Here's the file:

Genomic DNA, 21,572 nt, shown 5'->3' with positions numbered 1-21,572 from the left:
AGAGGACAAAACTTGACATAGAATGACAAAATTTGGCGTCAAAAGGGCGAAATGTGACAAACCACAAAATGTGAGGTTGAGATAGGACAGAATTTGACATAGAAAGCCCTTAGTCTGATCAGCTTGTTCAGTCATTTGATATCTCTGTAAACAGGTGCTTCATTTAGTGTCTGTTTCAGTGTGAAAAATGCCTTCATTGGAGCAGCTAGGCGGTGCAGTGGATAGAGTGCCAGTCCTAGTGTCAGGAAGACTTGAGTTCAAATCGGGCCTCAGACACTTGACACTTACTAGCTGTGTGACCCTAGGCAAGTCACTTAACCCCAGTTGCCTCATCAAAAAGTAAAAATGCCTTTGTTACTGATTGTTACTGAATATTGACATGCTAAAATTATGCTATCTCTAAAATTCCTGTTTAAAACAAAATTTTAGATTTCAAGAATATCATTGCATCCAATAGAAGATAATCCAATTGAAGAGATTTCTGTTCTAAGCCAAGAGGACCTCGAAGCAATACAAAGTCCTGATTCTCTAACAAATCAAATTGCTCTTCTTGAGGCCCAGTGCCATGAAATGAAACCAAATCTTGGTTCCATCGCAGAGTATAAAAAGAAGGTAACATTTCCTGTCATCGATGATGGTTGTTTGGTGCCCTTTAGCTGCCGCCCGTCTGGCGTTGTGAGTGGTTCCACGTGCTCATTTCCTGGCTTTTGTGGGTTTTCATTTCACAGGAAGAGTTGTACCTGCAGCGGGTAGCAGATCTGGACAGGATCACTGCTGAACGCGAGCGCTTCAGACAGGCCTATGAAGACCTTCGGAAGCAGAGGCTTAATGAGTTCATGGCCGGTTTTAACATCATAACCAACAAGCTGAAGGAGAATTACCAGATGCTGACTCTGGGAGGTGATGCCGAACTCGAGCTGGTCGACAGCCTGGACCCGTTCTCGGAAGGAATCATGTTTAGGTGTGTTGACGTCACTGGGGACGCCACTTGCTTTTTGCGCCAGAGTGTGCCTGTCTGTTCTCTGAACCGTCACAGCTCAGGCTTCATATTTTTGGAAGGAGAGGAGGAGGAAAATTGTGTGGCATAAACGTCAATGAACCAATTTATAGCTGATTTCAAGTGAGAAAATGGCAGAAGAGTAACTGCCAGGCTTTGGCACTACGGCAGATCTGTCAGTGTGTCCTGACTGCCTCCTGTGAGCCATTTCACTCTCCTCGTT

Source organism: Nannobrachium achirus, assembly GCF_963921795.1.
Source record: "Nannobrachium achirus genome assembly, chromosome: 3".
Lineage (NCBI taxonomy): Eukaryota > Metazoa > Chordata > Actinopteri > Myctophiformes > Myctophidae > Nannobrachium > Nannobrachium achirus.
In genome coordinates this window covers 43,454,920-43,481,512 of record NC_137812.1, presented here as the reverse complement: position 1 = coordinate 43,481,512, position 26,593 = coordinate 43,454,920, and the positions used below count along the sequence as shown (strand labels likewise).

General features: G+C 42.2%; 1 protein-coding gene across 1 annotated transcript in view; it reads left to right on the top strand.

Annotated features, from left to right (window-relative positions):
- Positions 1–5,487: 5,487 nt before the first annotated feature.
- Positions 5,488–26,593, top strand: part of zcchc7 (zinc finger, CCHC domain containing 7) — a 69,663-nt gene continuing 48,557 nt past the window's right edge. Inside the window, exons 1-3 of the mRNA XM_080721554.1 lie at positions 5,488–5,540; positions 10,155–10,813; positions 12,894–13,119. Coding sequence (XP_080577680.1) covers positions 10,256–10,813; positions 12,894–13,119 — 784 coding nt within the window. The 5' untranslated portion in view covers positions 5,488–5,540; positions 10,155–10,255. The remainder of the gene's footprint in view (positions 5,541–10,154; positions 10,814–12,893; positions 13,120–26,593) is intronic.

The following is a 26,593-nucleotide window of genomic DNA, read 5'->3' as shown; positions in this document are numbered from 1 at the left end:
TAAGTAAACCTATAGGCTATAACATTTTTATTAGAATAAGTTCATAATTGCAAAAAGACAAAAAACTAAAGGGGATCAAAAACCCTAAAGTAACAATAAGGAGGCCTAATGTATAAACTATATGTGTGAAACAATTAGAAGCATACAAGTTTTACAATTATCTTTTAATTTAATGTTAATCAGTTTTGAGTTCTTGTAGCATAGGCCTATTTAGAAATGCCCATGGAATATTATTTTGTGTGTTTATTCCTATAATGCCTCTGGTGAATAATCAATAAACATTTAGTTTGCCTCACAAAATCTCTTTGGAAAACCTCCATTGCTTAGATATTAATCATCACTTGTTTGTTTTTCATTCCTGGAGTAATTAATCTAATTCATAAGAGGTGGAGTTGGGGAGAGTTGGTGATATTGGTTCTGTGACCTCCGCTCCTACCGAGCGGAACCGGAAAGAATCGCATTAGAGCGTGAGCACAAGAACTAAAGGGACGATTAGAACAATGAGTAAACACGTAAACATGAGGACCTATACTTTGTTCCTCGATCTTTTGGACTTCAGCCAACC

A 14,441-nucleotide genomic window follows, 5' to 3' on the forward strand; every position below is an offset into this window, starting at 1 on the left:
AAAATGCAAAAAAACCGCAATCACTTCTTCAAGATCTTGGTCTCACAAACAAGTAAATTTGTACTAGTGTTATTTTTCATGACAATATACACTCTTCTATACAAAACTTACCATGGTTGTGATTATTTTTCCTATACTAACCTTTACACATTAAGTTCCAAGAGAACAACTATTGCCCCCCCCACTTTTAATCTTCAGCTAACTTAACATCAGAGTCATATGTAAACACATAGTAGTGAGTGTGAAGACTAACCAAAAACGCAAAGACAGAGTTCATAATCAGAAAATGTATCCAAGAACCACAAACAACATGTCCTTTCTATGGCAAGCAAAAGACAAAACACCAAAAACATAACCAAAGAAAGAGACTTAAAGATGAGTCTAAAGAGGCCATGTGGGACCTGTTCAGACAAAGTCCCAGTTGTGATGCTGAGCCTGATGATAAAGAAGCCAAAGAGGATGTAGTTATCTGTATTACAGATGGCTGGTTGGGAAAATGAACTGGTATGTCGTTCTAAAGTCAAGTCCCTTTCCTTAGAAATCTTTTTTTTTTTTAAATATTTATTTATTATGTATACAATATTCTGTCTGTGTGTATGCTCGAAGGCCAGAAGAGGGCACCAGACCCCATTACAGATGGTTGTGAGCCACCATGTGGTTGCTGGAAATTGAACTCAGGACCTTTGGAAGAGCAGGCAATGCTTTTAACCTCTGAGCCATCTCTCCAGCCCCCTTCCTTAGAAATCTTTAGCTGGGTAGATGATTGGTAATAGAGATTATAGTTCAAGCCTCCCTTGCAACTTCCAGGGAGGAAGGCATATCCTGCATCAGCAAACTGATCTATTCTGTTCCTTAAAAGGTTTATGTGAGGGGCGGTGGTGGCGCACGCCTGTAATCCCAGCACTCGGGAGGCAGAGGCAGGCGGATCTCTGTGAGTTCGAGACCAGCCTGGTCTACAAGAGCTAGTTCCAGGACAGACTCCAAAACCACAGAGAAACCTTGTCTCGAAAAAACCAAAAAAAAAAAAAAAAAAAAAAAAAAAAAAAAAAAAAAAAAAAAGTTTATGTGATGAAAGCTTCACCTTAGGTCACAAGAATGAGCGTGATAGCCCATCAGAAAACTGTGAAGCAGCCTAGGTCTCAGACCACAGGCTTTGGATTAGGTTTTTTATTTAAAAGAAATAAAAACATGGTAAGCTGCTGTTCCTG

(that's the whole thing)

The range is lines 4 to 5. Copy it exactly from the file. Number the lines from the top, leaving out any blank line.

Source record: "Nannobrachium achirus genome assembly, chromosome: 3".
Lineage (NCBI taxonomy): Eukaryota > Metazoa > Chordata > Actinopteri > Myctophiformes > Myctophidae > Nannobrachium > Nannobrachium achirus.